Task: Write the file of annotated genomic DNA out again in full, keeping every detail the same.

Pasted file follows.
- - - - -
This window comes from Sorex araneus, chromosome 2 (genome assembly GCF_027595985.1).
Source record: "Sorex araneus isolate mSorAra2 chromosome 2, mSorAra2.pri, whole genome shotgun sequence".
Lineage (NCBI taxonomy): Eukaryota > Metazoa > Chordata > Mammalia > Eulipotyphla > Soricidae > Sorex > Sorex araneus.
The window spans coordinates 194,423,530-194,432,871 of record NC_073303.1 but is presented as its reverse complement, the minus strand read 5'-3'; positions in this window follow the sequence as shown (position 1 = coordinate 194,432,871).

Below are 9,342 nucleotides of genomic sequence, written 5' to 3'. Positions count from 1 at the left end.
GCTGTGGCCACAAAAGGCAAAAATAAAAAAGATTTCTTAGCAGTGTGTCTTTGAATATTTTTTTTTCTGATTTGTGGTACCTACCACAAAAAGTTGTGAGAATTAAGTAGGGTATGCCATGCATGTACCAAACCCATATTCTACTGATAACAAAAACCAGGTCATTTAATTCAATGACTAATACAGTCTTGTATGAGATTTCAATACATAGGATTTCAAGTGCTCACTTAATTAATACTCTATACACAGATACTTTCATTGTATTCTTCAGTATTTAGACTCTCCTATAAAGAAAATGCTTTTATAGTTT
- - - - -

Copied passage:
This window comes from Sorex araneus, chromosome 2 (genome assembly GCF_027595985.1).
Source record: "Sorex araneus isolate mSorAra2 chromosome 2, mSorAra2.pri, whole genome shotgun sequence".
Lineage (NCBI taxonomy): Eukaryota > Metazoa > Chordata > Mammalia > Eulipotyphla > Soricidae > Sorex > Sorex araneus.
The window spans coordinates 194,423,530-194,432,871 of record NC_073303.1 but is presented as its reverse complement, the minus strand read 5'-3'; positions in this window follow the sequence as shown (position 1 = coordinate 194,432,871).

Below are 9,342 nucleotides of genomic sequence, written 5' to 3'. Positions count from 1 at the left end.
GCTGTGGCCACAAAAGGCAAAAATAAAAAAGATTTCTTAGCAGTGTGTCTTTGAATATTTTTTTTTCTGATTTGTGGTACCTACCACAAAAAGTTGTGAGAATTAAGTAGGGTATGCCATGCATGTACCAAACCCATATTCTACTGATAACAAAAACCAGGTCATTTAATTCAATGACTAATACAGTCTTGTATGAGATTTCAATACATAGGATTTCAAGTGCTCACTTAATTAATACTCTATACACAGATACTTTCATTGTATTCTTCAGTATTTAGACTCTCCTATAAAGAAAATGCTTTTATAGTTT